In this compact hardback, physicist Jim Al-Khalili outlines in a straightforward way what he describes as the “three pillars of physics”. These don’t overlap much with the physics many of us will have done at school: they are relativity, quantum theory, and thermodynamics. Yet Al-Khalili shows how these three topics help us understand how everything works. In an approachable way, without a single equation, we get a feel for the power of physics. Al-Khalili’s personality and enthusiasm shine through.

The World According to Physics

By Jim Al-Khalili,

Why should I read it?

1 author picked The World According to Physics as one of their favorite books, and they share why you should read it.

What is this book about?

Quantum physicist, New York Times bestselling author, and BBC host Jim Al-Khalili offers a fascinating and illuminating look at what physics reveals about the world

Shining a light on the most profound insights revealed by modern physics, Jim Al-Khalili invites us all to understand what this crucially important science tells us about the universe and the nature of reality itself.

Al-Khalili begins by introducing the fundamental concepts of space, time, energy, and matter, and then describes the three pillars of modern physics-quantum theory, relativity, and thermodynamics-showing how all three must come together if we are ever to have a full…


A (Very) Short History of Life on Earth: 4.6 Billion Years in 12 Pithy Chapters

By Henry Gee,

Book cover of A (Very) Short History of Life on Earth: 4.6 Billion Years in 12 Pithy Chapters

Why this book?

You can’t get much deeper in human terms than where life on Earth came from and how it developed. Despite the huge sweep of 4.6 billion years from the earliest life to its chances for the future (humans included), Henry Gee manages to make this story engaging. Biology and paleontology books can get bogged down in detail that just isn’t of interest, but here we are swept along by enjoyable writing. Who can resist a description of an ancient creature that reads, "Had it had wheels, it would have been an armored personnel carrier. With teeth."

A (Very) Short History of Life on Earth: 4.6 Billion Years in 12 Pithy Chapters

By Henry Gee,

Why should I read it?

3 authors picked A (Very) Short History of Life on Earth as one of their favorite books, and they share why you should read it.

What is this book about?

The Royal Society's Science Book of the Year

"[A]n exuberant romp through evolution, like a modern-day Willy Wonka of genetic space. Gee’s grand tour enthusiastically details the narrative underlying life’s erratic and often whimsical exploration of biological form and function.” —Adrian Woolfson,The Washington Post

In the tradition of Richard Dawkins, Bill Bryson, and Simon Winchester—An entertaining and uniquely informed narration of Life's life story.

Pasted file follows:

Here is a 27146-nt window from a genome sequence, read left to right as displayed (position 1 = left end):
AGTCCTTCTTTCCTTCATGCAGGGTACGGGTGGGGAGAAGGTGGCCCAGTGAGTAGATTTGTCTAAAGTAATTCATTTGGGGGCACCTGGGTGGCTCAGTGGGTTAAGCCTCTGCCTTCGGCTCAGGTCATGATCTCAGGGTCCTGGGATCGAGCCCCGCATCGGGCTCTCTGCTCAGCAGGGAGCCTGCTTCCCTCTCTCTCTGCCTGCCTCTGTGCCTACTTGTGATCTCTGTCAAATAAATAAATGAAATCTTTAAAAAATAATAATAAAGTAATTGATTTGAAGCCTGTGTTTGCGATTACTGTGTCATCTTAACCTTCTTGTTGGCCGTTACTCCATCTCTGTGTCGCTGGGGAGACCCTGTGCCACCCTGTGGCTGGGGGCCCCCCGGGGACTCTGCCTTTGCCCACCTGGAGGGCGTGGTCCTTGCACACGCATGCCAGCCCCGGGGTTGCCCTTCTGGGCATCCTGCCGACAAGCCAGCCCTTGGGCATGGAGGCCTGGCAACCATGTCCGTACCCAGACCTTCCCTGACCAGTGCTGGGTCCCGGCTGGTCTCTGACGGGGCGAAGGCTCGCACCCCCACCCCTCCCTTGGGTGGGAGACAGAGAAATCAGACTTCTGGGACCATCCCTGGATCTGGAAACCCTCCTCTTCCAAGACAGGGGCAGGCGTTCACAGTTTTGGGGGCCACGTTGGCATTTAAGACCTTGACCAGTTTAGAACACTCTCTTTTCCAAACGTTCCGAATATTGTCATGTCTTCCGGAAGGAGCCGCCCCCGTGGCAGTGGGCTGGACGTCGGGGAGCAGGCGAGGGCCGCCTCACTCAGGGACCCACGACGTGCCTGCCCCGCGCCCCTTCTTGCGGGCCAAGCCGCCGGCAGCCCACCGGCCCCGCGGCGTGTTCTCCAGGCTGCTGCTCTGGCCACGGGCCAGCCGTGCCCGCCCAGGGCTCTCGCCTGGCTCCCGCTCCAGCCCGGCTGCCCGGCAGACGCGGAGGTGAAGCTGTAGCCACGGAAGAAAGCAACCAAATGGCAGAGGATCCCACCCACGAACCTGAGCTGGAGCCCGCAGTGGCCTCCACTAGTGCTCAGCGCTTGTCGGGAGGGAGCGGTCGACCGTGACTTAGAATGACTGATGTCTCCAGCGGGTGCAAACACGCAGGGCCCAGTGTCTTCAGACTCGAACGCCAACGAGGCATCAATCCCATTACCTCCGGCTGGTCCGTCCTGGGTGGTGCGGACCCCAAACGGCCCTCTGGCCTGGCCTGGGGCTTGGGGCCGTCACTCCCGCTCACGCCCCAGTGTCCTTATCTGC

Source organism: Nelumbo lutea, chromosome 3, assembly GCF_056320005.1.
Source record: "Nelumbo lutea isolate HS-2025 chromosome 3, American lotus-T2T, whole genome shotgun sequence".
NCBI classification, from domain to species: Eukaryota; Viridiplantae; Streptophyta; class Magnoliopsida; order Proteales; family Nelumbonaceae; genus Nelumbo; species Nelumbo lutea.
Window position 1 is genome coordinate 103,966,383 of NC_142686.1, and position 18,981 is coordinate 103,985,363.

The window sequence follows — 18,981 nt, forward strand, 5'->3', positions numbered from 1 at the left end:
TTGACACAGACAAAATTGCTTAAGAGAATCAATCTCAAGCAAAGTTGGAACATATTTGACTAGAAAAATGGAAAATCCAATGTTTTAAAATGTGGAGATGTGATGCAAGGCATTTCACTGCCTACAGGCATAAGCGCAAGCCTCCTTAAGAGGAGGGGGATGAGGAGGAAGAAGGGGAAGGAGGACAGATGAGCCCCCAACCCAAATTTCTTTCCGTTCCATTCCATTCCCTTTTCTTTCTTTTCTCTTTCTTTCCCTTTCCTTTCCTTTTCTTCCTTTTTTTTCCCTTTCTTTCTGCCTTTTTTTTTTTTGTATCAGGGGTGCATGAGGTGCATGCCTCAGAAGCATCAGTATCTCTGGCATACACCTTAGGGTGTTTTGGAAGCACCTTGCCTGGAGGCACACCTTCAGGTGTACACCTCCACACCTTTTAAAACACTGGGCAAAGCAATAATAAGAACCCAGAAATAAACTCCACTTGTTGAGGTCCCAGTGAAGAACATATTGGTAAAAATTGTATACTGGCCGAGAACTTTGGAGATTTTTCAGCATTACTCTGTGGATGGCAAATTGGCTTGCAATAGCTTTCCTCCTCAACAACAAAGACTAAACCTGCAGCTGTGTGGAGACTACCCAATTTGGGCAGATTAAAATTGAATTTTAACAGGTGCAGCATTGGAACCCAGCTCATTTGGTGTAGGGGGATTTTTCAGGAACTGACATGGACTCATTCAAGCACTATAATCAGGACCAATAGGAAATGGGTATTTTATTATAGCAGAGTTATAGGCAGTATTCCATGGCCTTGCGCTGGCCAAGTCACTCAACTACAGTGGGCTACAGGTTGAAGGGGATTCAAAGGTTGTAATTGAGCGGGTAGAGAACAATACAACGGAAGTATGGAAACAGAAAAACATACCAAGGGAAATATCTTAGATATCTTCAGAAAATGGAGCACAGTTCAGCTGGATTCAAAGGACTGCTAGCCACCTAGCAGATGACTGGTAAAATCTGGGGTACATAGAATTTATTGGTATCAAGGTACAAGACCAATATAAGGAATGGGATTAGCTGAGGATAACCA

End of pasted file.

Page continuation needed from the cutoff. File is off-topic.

In the beginning, Earth was an inhospitably alien place—in constant chemical flux, covered with churning seas, crafting its landscape through incessant volcanic eruptions. Amid all this tumult and disaster, life began. The earliest living things were…


Infinity in the Palm of Your Hand: Fifty Wonders That Reveal an Extraordinary Universe

By Marcus Chown,

Book cover of Infinity in the Palm of Your Hand: Fifty Wonders That Reveal an Extraordinary Universe

Why this book?

Sometimes you don’t want an intensely detailed exploration of a topic, but rather a series of interesting articles—and these 50 ‘wonders that reveal an extraordinary universe’ are an ideal way of dipping into some of the strangest and most wonderful aspects of modern science. Although each topic only lasts a few pages, it’s enough to get you interested and is bound to make you tell someone nearby about it. When you’ve read one, it’s hard not to go on and read a few more.

Infinity in the Palm of Your Hand: Fifty Wonders That Reveal an Extraordinary Universe

By Marcus Chown,

Why should I read it?

1 author picked Infinity in the Palm of Your Hand as one of their favorite books, and they share why you should read it.

What is this book about?

A mind-bending journey through some of the most weird and wonderful facts about our universe, vividly illuminating the hidden truths that govern our everyday lives.

Fact: You could fit the whole human race in the volume of a sugar cube.

Fact: The electrical energy in a single mosquito is enough to cause a global mass extinction.

Fact: You age more quickly on the top floor than on the ground floor.

So much of our world seems to make perfect sense, and scientific breakthroughs have helped us understand ourselves, our planet, and our place in the universe in fascinating detail. But…


5 book lists we think you will like!

Interested in physics, earth, and the meaning of life?

7,000+ authors have recommended their favorite books and what they love about them. Browse their picks for the best books about physics, earth, and the meaning of life.

Physics Explore 94 books about physics
Earth Explore 217 books about earth
The Meaning Of Life Explore 20 books about the meaning of life

And, 3 books we think you will enjoy!

We think you will like Braiding Sweetgrass, The Art of Statistics, and The Numbers Game if you like this list.